Day 4

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Paper title Automatic machine learning for efficient forest classification service: from modelling to operational service
  1. Helena Łoś Duarte Deimos Engenharia S.A. Speaker
  2. Gonçalo Sousa Mendes Elecnor Deimos
  3. David Cordeiro Deimos Engenharia S.A.
  4. Nuno Grosso Deimos Engenharia S.A.
  5. Alireza Taravat Deimos Space UK
Form of presentation Poster
  • C1. AI and Data Analytics
    • C1.04 AI4EO applications for Land and Water
Abstract text The global availability of Sentinel-2 images makes mapping tree species distribution over large areas easier than ever before, which can be very beneficial for better management of forest resources. Research on methodology on how to derive tree species classification from the Sentinel-2 data is very advanced, including tests and comparison of various Machine Learning (ML) algorithms (Grabska et al., 2019, Immitze et al., 2019, Lim et al., 2020, Person et al., 2018, Thanh and Kappa, 2018, Wessel et al., 2018). On the other hand, implementation of this knowledge into an operational service delivering products to the end users such as forest managers and forestry consultant companies remains a major challenge. Through this presentation we aim to share our experience with turning ML modelling into operational service dedicated to tree species classification.

NextLand is an alliance of Earth Observation (EO) stakeholders, which collaborate to offer the cutting-edge of EO technology by co-designing 15 agriculture and forestry commercial services. NextLand Forest Classification service targets an ambitious goal to combine ML expertise with geoscience knowledge and cloud service know-how to provide end-to-end solutions to our users. To achieve this objective, several key issues have to be addressed, including algorithm selection, modular pipeline development, close cooperation with users for service fine-tuning, and service integration into visible marketplace.

A process of ML algorithm selection has been already presented in (Łoś et al., 2021). We compared performance of XGBoos and Light Gradient Boosting Machine (LGBM) with widely used in remote sensing Random Forest, Support Vector Machine and K-Nearest Neighbour algorithms by classifying 8 classes of tree species over a 40 000 km2 area in central Portugal. LGBM was chosen as the most optimal for our needs taking into account efficacy – measured through F1-score and accuracy - and efficiency – measured through processing time.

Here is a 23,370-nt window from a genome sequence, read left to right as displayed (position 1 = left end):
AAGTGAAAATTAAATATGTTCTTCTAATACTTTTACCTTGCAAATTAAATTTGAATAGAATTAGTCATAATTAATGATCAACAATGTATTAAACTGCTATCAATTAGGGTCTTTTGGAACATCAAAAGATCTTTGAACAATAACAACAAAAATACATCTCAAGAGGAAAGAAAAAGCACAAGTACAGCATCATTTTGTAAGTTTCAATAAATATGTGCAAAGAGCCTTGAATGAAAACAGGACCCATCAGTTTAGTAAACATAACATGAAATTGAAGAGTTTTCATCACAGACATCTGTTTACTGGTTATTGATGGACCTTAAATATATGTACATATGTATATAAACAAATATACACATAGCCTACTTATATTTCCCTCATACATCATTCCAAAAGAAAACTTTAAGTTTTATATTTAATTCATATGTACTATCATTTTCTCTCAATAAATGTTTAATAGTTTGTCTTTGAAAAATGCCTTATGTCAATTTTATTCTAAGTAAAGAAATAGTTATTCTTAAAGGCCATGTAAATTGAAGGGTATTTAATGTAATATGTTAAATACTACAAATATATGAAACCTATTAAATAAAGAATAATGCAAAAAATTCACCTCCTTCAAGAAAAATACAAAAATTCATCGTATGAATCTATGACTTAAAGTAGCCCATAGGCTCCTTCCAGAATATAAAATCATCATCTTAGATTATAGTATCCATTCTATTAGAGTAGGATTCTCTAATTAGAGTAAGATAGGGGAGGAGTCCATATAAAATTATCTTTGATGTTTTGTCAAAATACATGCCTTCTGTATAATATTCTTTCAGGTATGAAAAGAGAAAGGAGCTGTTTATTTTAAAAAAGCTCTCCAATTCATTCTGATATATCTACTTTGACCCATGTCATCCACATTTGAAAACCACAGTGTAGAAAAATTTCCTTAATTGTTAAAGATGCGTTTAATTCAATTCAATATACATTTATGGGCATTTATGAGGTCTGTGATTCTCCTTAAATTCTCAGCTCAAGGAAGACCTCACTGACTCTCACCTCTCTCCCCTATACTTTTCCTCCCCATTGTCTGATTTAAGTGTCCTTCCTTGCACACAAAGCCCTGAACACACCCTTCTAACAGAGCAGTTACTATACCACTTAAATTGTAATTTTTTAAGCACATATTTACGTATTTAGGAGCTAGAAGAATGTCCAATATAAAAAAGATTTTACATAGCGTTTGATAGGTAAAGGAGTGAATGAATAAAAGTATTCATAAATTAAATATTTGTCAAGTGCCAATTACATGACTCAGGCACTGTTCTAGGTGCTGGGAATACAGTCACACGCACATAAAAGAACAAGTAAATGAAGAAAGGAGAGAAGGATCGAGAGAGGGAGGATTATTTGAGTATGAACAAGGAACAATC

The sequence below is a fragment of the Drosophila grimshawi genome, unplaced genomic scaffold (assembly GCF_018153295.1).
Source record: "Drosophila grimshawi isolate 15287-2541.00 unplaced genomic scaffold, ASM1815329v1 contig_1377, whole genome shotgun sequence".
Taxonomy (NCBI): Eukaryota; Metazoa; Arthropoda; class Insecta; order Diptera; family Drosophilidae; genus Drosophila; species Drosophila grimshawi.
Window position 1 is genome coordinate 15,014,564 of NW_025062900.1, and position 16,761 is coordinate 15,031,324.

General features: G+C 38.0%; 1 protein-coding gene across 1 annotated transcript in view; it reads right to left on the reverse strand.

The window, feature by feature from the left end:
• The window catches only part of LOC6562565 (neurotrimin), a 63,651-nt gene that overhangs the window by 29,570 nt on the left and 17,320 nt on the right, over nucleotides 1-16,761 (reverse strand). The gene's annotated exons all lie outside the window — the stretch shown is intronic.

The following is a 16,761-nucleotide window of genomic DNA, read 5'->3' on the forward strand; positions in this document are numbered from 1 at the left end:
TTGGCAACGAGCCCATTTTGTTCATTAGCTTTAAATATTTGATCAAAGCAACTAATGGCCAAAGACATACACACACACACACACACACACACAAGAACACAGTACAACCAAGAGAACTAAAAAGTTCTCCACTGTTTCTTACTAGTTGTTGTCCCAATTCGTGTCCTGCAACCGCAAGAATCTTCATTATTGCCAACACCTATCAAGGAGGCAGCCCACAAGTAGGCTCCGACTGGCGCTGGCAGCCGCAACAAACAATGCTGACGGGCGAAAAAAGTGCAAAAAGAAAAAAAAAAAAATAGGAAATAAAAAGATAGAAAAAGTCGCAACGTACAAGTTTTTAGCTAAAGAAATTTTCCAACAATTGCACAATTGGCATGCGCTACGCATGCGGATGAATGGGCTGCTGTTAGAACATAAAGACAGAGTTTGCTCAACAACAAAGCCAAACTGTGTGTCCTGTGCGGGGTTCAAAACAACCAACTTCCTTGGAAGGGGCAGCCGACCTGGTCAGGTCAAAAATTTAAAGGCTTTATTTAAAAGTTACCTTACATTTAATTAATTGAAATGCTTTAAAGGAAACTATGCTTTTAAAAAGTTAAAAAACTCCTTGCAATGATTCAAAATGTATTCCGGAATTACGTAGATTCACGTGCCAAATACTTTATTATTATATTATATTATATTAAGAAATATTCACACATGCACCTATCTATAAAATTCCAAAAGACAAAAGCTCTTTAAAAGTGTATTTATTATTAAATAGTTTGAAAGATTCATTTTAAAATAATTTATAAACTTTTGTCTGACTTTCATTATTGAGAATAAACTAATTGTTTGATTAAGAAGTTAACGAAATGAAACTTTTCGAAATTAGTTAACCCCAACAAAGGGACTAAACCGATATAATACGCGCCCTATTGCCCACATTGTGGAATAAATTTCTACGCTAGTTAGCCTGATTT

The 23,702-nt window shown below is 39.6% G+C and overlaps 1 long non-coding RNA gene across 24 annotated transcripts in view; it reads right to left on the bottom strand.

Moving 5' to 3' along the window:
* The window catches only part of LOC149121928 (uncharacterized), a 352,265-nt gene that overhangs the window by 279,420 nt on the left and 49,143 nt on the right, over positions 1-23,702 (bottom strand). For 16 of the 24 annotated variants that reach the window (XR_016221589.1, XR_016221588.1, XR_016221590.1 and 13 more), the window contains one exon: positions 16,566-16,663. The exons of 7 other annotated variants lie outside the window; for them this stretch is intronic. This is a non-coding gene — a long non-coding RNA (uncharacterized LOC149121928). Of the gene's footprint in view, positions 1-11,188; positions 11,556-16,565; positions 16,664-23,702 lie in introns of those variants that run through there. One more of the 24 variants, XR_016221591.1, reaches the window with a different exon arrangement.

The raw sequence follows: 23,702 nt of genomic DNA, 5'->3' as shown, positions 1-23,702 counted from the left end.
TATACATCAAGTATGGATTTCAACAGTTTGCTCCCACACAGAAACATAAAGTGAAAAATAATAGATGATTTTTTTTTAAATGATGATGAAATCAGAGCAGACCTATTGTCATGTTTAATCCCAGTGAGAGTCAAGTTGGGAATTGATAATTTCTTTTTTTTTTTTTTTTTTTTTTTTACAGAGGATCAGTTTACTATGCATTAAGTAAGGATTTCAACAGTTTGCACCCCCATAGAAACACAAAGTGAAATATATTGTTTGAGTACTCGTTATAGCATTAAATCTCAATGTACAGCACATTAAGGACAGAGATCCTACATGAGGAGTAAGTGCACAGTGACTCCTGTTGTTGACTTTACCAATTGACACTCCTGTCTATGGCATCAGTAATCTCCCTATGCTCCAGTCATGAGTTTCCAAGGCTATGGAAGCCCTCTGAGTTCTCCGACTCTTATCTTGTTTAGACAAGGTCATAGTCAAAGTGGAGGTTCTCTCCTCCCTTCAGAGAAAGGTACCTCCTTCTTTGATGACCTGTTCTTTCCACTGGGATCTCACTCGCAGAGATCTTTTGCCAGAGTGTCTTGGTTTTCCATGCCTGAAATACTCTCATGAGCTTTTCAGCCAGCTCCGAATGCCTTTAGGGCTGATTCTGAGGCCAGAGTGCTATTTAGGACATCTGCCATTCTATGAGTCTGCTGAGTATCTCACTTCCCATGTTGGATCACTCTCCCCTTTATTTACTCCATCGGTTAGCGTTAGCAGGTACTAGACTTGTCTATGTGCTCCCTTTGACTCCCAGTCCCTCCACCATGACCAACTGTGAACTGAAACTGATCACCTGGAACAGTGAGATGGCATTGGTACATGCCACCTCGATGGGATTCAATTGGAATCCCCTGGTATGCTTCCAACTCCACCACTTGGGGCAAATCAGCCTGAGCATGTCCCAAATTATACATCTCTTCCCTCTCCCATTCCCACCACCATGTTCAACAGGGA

Processing pipeline for NextLand Forest Classification Service is built from modules, which makes adaptations and development very convenient. Individual modules contribute to the bigger tasks such as image pre-processing or data preparation. As we cooperate with users expressing various requirements, the flexibility of pipeline adaptation through selection of the relevant modules is crucial. For example, a user can choose a product generated based on an in-house model owned by the service provider, or can provide their reference data to develop a new model. In the first case the procedure is to run a pipeline in a classification mode. In the second, pipeline runs first in a training mode and then in the classification one. Users can provide reference data as points or as polygons. As a consequence, a module dedicated to reference data reading must be able to handle both these types. When a new model is developed, a user can choose if the final product representing tree species distribution is generated from the same Sentinel-2 data that were used for the model development, or from Sentinel-2 data representing another year, e.g., the most recent. It was found out that often users own archival forest inventories data, which are used for the model development, but the users are interested in tree species distribution from recent years. This requirement is handled by a module dedicated to satellite data download. Some users prefer products provided as geotiff, while others prefer shapefile. As default, the developed pipeline provides tree species classification stored as geotiff, and when requested a module converting raster to vector is included in the pipeline. Examples described above, confirm the importance of a modular approach in development of an operational EO-based service.